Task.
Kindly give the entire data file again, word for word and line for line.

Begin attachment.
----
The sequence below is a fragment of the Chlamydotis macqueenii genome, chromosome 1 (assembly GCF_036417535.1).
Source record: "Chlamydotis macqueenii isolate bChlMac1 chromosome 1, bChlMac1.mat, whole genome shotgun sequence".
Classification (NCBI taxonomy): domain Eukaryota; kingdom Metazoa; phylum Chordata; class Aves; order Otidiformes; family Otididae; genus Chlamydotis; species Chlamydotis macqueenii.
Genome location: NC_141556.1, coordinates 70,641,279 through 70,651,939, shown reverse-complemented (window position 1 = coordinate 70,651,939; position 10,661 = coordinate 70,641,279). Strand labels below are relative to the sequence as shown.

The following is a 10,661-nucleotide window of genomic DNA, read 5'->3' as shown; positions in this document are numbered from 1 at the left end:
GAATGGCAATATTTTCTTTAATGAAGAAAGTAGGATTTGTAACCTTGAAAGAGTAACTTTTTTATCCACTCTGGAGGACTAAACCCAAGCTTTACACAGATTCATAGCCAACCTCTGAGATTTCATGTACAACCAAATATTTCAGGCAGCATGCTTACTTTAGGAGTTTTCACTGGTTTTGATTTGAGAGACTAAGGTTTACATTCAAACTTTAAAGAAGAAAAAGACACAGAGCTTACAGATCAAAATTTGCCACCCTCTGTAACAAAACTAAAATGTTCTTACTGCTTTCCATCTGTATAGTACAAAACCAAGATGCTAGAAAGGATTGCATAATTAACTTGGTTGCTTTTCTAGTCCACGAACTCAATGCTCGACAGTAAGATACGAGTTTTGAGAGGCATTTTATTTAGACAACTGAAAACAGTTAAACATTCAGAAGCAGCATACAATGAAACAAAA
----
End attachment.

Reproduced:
The sequence below is a fragment of the Chlamydotis macqueenii genome, chromosome 1 (assembly GCF_036417535.1).
Source record: "Chlamydotis macqueenii isolate bChlMac1 chromosome 1, bChlMac1.mat, whole genome shotgun sequence".
Classification (NCBI taxonomy): domain Eukaryota; kingdom Metazoa; phylum Chordata; class Aves; order Otidiformes; family Otididae; genus Chlamydotis; species Chlamydotis macqueenii.
Genome location: NC_141556.1, coordinates 70,641,279 through 70,651,939, shown reverse-complemented (window position 1 = coordinate 70,651,939; position 10,661 = coordinate 70,641,279). Strand labels below are relative to the sequence as shown.

The following is a 10,661-nucleotide window of genomic DNA, read 5'->3' as shown; positions in this document are numbered from 1 at the left end:
GAATGGCAATATTTTCTTTAATGAAGAAAGTAGGATTTGTAACCTTGAAAGAGTAACTTTTTTATCCACTCTGGAGGACTAAACCCAAGCTTTACACAGATTCATAGCCAACCTCTGAGATTTCATGTACAACCAAATATTTCAGGCAGCATGCTTACTTTAGGAGTTTTCACTGGTTTTGATTTGAGAGACTAAGGTTTACATTCAAACTTTAAAGAAGAAAAAGACACAGAGCTTACAGATCAAAATTTGCCACCCTCTGTAACAAAACTAAAATGTTCTTACTGCTTTCCATCTGTATAGTACAAAACCAAGATGCTAGAAAGGATTGCATAATTAACTTGGTTGCTTTTCTAGTCCACGAACTCAATGCTCGACAGTAAGATACGAGTTTTGAGAGGCATTTTATTTAGACAACTGAAAACAGTTAAACATTCAGAAGCAGCATACAATGAAACAAAA